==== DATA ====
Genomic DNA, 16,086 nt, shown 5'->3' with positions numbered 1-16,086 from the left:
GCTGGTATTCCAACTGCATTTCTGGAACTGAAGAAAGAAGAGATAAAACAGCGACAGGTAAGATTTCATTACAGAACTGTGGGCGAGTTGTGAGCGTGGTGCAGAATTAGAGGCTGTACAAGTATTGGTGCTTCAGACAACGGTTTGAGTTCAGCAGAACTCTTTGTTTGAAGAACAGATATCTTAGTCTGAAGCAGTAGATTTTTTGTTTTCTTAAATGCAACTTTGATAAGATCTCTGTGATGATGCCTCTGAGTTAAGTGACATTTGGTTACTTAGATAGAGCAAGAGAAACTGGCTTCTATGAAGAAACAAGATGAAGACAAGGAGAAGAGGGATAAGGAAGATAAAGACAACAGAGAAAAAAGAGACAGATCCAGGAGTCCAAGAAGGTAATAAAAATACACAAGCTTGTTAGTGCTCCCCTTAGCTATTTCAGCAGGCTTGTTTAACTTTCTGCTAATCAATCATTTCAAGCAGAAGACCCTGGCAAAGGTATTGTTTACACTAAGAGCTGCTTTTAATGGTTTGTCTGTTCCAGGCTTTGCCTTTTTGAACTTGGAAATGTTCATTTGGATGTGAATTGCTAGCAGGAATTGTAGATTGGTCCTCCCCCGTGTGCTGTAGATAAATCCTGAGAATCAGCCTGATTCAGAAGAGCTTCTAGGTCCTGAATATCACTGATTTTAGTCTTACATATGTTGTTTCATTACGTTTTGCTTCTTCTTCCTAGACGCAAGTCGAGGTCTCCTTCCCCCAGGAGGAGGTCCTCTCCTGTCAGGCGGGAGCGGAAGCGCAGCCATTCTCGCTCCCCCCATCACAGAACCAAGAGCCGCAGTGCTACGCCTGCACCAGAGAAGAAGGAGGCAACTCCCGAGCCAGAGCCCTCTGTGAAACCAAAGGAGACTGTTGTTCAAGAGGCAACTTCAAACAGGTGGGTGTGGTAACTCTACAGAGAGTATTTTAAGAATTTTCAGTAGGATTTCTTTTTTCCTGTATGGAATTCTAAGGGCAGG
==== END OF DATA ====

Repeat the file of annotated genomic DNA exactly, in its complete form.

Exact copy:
Genomic DNA, 16,086 nt, shown 5'->3' with positions numbered 1-16,086 from the left:
GCTGGTATTCCAACTGCATTTCTGGAACTGAAGAAAGAAGAGATAAAACAGCGACAGGTAAGATTTCATTACAGAACTGTGGGCGAGTTGTGAGCGTGGTGCAGAATTAGAGGCTGTACAAGTATTGGTGCTTCAGACAACGGTTTGAGTTCAGCAGAACTCTTTGTTTGAAGAACAGATATCTTAGTCTGAAGCAGTAGATTTTTTGTTTTCTTAAATGCAACTTTGATAAGATCTCTGTGATGATGCCTCTGAGTTAAGTGACATTTGGTTACTTAGATAGAGCAAGAGAAACTGGCTTCTATGAAGAAACAAGATGAAGACAAGGAGAAGAGGGATAAGGAAGATAAAGACAACAGAGAAAAAAGAGACAGATCCAGGAGTCCAAGAAGGTAATAAAAATACACAAGCTTGTTAGTGCTCCCCTTAGCTATTTCAGCAGGCTTGTTTAACTTTCTGCTAATCAATCATTTCAAGCAGAAGACCCTGGCAAAGGTATTGTTTACACTAAGAGCTGCTTTTAATGGTTTGTCTGTTCCAGGCTTTGCCTTTTTGAACTTGGAAATGTTCATTTGGATGTGAATTGCTAGCAGGAATTGTAGATTGGTCCTCCCCCGTGTGCTGTAGATAAATCCTGAGAATCAGCCTGATTCAGAAGAGCTTCTAGGTCCTGAATATCACTGATTTTAGTCTTACATATGTTGTTTCATTACGTTTTGCTTCTTCTTCCTAGACGCAAGTCGAGGTCTCCTTCCCCCAGGAGGAGGTCCTCTCCTGTCAGGCGGGAGCGGAAGCGCAGCCATTCTCGCTCCCCCCATCACAGAACCAAGAGCCGCAGTGCTACGCCTGCACCAGAGAAGAAGGAGGCAACTCCCGAGCCAGAGCCCTCTGTGAAACCAAAGGAGACTGTTGTTCAAGAGGCAACTTCAAACAGGTGGGTGTGGTAACTCTACAGAGAGTATTTTAAGAATTTTCAGTAGGATTTCTTTTTTCCTGTATGGAATTCTAAGGGCAGG